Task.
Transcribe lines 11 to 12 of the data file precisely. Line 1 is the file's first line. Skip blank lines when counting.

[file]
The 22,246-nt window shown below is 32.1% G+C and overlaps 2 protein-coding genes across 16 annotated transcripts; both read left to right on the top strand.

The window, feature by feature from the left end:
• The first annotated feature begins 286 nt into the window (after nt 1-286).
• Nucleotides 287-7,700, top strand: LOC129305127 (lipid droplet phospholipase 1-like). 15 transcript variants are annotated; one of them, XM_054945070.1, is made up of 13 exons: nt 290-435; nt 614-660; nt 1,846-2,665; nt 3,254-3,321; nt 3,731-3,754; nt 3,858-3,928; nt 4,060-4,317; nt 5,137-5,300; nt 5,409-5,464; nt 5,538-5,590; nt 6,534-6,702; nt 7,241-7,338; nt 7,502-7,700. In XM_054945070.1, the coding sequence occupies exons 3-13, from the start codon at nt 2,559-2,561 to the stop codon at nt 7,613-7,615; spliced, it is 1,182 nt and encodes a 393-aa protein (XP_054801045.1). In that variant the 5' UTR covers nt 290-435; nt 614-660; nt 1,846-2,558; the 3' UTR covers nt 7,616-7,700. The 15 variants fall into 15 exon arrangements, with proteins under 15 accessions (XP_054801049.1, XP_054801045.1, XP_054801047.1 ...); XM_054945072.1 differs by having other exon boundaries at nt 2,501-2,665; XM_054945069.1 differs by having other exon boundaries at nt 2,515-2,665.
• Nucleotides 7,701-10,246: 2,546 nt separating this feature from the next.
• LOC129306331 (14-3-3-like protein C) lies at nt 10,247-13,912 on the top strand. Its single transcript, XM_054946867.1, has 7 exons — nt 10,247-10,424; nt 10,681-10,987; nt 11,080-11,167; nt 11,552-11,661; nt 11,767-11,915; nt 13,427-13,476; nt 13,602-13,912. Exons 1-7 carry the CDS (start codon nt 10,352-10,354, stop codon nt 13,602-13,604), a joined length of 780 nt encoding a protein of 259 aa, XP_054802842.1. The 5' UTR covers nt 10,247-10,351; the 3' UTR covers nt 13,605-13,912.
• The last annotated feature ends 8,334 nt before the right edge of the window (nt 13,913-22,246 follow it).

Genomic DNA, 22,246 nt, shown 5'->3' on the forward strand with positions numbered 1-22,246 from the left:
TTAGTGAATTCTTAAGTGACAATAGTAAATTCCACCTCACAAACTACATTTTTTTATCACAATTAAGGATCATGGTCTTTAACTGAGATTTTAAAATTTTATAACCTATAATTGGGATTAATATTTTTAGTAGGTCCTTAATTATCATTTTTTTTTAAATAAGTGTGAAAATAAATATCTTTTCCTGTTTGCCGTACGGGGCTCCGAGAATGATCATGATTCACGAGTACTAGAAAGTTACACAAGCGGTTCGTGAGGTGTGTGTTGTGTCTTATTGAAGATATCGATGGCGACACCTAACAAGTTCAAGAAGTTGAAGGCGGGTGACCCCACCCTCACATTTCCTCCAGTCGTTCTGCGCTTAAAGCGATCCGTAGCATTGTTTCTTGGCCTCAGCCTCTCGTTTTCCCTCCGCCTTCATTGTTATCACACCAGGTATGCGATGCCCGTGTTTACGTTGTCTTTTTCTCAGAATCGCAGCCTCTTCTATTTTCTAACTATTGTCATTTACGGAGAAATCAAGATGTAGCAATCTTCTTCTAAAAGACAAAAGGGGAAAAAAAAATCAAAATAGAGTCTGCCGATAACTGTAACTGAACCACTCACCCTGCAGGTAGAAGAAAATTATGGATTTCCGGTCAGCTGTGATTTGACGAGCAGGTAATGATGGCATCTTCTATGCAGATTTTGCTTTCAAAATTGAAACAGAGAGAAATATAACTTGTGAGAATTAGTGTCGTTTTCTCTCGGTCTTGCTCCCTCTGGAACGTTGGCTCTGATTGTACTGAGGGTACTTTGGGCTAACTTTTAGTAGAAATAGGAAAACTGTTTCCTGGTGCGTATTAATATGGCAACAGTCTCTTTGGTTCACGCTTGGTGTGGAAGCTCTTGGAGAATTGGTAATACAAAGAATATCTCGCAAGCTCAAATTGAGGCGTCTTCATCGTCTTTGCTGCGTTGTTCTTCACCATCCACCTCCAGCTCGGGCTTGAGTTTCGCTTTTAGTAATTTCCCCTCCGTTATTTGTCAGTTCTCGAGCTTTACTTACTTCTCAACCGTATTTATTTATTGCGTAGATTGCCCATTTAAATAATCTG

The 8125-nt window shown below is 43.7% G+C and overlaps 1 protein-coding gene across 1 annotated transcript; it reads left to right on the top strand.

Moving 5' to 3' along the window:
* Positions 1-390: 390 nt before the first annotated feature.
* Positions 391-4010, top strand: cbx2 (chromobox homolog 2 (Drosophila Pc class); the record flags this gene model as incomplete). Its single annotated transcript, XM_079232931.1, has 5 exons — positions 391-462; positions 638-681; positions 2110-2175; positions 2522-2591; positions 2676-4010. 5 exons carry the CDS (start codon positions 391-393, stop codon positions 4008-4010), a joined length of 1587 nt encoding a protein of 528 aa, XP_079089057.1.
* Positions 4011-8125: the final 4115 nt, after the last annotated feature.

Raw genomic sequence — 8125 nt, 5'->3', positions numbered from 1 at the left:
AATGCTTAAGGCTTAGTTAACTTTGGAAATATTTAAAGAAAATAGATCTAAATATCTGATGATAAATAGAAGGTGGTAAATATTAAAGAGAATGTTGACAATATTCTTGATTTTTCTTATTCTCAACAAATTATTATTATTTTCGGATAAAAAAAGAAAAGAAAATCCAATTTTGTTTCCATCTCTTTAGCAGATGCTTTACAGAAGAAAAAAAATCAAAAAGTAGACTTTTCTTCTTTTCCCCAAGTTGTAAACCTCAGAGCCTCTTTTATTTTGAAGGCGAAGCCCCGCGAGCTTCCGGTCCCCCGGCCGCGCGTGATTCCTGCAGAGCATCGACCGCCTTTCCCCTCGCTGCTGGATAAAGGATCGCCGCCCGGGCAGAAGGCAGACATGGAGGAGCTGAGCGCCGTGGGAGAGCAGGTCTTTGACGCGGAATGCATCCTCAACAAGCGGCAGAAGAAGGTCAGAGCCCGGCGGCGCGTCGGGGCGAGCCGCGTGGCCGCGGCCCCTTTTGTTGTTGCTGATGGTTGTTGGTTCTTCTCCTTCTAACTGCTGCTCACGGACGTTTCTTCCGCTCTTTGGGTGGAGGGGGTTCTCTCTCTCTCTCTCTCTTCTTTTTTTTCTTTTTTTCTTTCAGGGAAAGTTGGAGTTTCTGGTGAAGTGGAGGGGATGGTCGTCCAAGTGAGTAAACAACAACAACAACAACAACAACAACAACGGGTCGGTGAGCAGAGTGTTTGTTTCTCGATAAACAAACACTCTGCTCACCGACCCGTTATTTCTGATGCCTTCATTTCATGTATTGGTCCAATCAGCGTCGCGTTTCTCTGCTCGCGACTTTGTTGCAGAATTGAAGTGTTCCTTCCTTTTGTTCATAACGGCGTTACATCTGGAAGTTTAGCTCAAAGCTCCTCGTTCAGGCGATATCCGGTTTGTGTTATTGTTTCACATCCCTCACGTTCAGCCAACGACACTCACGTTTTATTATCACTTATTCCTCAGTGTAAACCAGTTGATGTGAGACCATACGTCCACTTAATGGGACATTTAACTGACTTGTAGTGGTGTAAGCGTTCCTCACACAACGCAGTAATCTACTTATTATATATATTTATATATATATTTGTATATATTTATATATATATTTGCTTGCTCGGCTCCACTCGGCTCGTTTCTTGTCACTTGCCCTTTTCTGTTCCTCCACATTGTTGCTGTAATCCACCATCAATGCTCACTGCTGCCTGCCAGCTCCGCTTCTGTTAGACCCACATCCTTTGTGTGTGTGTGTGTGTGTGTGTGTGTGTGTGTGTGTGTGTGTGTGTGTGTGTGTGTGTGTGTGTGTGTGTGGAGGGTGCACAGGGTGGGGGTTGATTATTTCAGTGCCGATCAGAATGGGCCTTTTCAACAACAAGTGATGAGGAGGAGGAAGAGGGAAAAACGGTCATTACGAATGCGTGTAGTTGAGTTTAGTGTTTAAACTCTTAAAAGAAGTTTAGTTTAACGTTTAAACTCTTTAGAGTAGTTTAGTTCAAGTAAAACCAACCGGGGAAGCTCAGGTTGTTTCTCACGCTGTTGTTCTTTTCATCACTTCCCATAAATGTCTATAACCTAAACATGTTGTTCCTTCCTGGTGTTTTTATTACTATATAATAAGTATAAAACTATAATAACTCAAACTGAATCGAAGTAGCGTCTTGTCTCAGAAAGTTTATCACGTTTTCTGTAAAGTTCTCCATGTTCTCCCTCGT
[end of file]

Moving 5' to 3' along the window:
* Positions 1-390: 390 nt before the first annotated feature.